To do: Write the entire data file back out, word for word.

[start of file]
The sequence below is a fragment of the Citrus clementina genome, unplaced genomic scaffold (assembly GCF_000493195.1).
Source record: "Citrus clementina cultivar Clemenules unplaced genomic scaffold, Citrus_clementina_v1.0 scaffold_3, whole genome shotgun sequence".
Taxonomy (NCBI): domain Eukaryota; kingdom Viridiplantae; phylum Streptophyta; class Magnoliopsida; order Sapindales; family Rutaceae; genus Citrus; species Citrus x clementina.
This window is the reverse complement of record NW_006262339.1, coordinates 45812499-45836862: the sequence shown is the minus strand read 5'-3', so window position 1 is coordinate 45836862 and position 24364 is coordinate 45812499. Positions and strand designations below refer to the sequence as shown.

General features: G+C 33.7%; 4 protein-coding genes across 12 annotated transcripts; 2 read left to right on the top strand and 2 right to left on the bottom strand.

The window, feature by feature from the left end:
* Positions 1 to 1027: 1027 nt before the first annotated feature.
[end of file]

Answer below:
The sequence below is a fragment of the Citrus clementina genome, unplaced genomic scaffold (assembly GCF_000493195.1).
Source record: "Citrus clementina cultivar Clemenules unplaced genomic scaffold, Citrus_clementina_v1.0 scaffold_3, whole genome shotgun sequence".
Taxonomy (NCBI): domain Eukaryota; kingdom Viridiplantae; phylum Streptophyta; class Magnoliopsida; order Sapindales; family Rutaceae; genus Citrus; species Citrus x clementina.
This window is the reverse complement of record NW_006262339.1, coordinates 45812499-45836862: the sequence shown is the minus strand read 5'-3', so window position 1 is coordinate 45836862 and position 24364 is coordinate 45812499. Positions and strand designations below refer to the sequence as shown.

General features: G+C 33.7%; 4 protein-coding genes across 12 annotated transcripts; 2 read left to right on the top strand and 2 right to left on the bottom strand.

The window, feature by feature from the left end:
* Positions 1 to 1027: 1027 nt before the first annotated feature.